Talk:Xu Guangqi

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For some reason I feel that this page has some false info. Can anyone check up on its validity? Colipon+(T) 22:12, 30 November 2005 (UTC)

I'm okay with that. I did base it on McTudor and other sources that seemed credible to me though. Is there a specific objection you have or just a general sense of falseness?--T. Anthony 13:49, 1 December 2005 (UTC)
I edited a bit. If you can find someone who can clean up existing problems, I'd be glad for that.--T. Anthony 13:56, 1 December 2005 (UTC)


Added dubious tags to the sources claiming he was ever named "Paul Xu Guangqi". I have no doubt they exist, but it's particularly lazy scholarship. The Jesuits weren't English: he was named Paulo or Paulus. Pinyin wasn't invented for centuries: there's no way 徐光啟 was written as "Xu Guangqi".

Today, you'd transliterate his name into Chinese characters with 保罗 – which back then would've looked like 保羅 – and it would be rendered as "Baoluo Xu Guangqi". But imperial China was very arbitrary with which characters and sounds it used and the sound of some characters has shifted, so there's no way to be certain without an actual source. — LlywelynII 04:04, 19 October 2012 (UTC)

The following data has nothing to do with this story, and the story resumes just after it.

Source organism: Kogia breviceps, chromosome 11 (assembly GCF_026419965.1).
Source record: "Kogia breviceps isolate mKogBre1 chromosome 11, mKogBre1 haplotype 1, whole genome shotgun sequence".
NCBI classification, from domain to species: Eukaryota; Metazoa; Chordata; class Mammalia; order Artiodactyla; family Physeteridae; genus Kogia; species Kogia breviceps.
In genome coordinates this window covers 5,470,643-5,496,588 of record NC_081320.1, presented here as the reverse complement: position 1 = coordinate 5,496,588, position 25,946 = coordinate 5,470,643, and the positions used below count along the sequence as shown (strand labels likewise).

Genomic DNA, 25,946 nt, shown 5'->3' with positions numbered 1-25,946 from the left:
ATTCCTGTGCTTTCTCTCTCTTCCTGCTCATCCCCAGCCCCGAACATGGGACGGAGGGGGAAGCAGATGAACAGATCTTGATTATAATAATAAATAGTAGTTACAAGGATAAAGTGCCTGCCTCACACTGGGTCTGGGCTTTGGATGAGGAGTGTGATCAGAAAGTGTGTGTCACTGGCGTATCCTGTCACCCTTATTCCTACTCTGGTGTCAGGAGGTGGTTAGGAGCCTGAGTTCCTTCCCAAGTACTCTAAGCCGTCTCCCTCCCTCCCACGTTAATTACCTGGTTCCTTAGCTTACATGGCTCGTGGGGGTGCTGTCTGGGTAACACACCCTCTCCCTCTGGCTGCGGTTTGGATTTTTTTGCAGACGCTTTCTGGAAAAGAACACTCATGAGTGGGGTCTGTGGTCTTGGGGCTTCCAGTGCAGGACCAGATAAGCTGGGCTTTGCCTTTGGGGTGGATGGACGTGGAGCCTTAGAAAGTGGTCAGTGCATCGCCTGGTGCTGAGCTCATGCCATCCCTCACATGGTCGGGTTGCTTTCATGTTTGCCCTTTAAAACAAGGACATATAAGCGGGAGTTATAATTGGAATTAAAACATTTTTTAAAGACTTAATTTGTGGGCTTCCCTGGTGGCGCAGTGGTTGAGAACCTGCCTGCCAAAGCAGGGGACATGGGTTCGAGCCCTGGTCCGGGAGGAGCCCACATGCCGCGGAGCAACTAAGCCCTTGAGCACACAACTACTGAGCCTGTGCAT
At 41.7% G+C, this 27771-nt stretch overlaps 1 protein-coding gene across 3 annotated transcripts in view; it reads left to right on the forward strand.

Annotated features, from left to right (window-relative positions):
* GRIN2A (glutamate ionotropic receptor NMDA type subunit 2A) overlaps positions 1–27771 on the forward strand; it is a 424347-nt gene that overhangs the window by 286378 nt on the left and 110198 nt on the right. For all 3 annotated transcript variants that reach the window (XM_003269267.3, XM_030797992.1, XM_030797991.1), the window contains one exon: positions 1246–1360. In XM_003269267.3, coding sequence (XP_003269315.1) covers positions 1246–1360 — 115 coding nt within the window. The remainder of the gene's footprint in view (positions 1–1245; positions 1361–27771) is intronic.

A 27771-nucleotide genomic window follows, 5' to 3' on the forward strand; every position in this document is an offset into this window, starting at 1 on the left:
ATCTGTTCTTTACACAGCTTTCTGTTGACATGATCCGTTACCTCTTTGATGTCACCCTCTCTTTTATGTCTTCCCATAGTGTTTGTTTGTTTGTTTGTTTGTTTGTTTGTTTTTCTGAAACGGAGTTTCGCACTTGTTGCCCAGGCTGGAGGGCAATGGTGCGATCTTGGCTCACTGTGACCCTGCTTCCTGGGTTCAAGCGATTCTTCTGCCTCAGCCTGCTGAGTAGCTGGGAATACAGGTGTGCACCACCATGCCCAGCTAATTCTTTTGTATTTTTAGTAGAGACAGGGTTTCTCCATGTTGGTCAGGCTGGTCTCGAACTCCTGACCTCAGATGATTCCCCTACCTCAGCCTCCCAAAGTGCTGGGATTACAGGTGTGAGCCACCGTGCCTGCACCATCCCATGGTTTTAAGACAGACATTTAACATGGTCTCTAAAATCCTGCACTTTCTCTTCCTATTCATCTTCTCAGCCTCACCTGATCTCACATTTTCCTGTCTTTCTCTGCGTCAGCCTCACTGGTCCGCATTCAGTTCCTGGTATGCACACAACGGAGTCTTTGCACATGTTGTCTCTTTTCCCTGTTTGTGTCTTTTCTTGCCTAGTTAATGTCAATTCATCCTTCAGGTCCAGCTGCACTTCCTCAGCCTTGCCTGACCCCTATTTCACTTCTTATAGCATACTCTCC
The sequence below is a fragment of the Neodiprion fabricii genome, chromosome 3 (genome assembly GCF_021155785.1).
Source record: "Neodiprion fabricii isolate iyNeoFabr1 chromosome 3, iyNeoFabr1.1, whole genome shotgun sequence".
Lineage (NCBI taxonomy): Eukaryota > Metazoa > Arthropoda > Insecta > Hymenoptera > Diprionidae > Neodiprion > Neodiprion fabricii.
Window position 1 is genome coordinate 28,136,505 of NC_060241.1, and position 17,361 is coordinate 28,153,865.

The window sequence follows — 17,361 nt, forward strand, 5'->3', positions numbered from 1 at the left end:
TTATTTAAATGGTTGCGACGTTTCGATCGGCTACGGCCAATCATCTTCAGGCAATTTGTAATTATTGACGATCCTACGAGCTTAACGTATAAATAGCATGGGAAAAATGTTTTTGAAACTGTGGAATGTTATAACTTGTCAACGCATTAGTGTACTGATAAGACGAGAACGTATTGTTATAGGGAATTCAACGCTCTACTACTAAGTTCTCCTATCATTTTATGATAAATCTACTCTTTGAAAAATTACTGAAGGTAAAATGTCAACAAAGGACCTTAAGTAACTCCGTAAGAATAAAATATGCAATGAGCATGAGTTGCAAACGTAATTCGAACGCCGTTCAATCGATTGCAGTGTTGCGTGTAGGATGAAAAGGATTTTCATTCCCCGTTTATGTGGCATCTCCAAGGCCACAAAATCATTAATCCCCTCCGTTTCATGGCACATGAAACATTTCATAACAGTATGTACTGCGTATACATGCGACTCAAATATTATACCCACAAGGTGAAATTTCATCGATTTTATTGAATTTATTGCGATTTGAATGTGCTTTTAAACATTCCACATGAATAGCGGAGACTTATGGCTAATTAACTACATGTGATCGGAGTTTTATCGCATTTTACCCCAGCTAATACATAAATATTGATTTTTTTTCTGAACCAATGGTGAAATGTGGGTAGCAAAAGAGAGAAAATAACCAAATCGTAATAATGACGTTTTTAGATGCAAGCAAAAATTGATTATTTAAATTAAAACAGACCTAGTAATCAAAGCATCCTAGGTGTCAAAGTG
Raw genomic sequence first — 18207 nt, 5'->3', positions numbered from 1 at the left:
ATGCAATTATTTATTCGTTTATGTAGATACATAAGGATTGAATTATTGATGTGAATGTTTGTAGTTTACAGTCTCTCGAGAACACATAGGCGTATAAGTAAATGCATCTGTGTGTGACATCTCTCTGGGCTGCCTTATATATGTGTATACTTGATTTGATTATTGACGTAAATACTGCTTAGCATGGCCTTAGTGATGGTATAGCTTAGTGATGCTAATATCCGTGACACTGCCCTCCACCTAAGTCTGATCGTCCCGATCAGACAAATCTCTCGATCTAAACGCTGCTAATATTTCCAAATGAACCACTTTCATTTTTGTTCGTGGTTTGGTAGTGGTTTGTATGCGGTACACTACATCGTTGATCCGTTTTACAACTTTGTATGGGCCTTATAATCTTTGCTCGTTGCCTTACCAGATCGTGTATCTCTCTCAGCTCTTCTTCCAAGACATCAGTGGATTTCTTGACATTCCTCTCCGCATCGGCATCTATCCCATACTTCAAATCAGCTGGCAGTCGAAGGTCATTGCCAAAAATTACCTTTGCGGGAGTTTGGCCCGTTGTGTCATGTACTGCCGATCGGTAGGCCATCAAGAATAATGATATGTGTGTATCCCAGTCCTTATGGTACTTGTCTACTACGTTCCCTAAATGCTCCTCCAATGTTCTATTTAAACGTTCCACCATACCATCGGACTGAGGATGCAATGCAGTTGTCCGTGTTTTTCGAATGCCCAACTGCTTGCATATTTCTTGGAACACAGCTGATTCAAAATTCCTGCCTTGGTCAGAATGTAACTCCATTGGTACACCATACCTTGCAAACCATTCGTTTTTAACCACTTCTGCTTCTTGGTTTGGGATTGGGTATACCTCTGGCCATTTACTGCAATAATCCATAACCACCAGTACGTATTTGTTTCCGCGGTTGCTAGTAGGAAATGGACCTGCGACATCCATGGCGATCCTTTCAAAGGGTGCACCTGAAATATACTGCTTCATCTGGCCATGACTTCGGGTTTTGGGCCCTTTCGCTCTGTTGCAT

Based on "File:Jesuites en chine.jpg", I changed this to the much more likely "Paul Siu" and removed the erroneous sources. Since "Paul" may have been in Latin or Italian/Portuguese, kept the form "Paul" until it's sourced but, since it's doubtful he used his full Chinese name in translation, removed the pinyin for the rest of his name unless that's sourced and given as something other than pinyin.
Since he may have never used his baptismal name in translation, left out "Baoluo" unless that's sourced somewhere as well. — LlywelynII 04:13, 19 October 2012 (UTC)
Name section and sources. — LlywelynII 13:31, 23 May 2017 (UTC)


is listed by our article as the rank for the provincial exams but it would be nice to know why he took them in Beijing instead of in his provincial capital... or was Nanjing not the capital for Nanzhili?

Further, his rank is inexplicably given as "primus" in Dudink's chronology. They didn't rank the scholars by Latin terms. Was he the jieyuan (highest scorer) for the province that year or not? — LlywelynII 13:31, 23 May 2017 (UTC)